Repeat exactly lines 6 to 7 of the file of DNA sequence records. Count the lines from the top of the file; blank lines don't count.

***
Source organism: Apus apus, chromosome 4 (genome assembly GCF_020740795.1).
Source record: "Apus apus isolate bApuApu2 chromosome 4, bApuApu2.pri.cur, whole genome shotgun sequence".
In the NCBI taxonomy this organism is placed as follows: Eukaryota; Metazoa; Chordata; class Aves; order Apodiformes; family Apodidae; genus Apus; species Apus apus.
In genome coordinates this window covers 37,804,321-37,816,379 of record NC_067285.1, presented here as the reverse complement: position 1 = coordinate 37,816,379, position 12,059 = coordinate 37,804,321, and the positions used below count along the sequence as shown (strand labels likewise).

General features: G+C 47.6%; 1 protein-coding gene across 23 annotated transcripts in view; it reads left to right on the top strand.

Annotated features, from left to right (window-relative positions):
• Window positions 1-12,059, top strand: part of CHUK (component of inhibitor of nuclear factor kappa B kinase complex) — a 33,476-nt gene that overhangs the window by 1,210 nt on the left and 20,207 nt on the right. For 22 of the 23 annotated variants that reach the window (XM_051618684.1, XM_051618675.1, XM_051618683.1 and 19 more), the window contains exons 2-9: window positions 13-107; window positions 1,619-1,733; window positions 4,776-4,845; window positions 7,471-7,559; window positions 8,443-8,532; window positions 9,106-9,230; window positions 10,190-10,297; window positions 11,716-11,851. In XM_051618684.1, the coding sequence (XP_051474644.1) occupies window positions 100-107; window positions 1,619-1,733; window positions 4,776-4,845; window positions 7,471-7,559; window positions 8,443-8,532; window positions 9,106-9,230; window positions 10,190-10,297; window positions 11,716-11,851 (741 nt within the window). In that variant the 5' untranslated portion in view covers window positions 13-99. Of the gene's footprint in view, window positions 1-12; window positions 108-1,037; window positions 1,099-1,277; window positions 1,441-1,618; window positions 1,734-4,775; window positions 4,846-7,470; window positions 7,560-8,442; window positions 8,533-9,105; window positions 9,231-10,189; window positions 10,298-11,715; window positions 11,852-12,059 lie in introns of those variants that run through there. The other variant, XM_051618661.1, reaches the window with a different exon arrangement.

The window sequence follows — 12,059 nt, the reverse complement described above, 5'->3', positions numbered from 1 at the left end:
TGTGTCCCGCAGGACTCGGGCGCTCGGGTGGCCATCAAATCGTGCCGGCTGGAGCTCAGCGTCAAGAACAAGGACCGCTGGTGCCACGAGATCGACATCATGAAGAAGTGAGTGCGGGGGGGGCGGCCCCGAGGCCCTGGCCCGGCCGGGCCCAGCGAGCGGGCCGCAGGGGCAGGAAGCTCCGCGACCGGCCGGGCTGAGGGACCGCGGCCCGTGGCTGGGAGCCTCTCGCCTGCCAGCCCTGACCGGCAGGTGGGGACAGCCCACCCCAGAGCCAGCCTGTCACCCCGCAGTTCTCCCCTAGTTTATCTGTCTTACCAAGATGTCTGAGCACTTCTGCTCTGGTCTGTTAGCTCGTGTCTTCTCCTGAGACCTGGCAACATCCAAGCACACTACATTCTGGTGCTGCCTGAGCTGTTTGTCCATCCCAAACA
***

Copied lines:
Annotated features, from left to right (window-relative positions):
• Window positions 1-12,059, top strand: part of CHUK (component of inhibitor of nuclear factor kappa B kinase complex) — a 33,476-nt gene that overhangs the window by 1,210 nt on the left and 20,207 nt on the right. For 22 of the 23 annotated variants that reach the window (XM_051618684.1, XM_051618675.1, XM_051618683.1 and 19 more), the window contains exons 2-9: window positions 13-107; window positions 1,619-1,733; window positions 4,776-4,845; window positions 7,471-7,559; window positions 8,443-8,532; window positions 9,106-9,230; window positions 10,190-10,297; window positions 11,716-11,851. In XM_051618684.1, the coding sequence (XP_051474644.1) occupies window positions 100-107; window positions 1,619-1,733; window positions 4,776-4,845; window positions 7,471-7,559; window positions 8,443-8,532; window positions 9,106-9,230; window positions 10,190-10,297; window positions 11,716-11,851 (741 nt within the window). In that variant the 5' untranslated portion in view covers window positions 13-99. Of the gene's footprint in view, window positions 1-12; window positions 108-1,037; window positions 1,099-1,277; window positions 1,441-1,618; window positions 1,734-4,775; window positions 4,846-7,470; window positions 7,560-8,442; window positions 8,533-9,105; window positions 9,231-10,189; window positions 10,298-11,715; window positions 11,852-12,059 lie in introns of those variants that run through there. The other variant, XM_051618661.1, reaches the window with a different exon arrangement.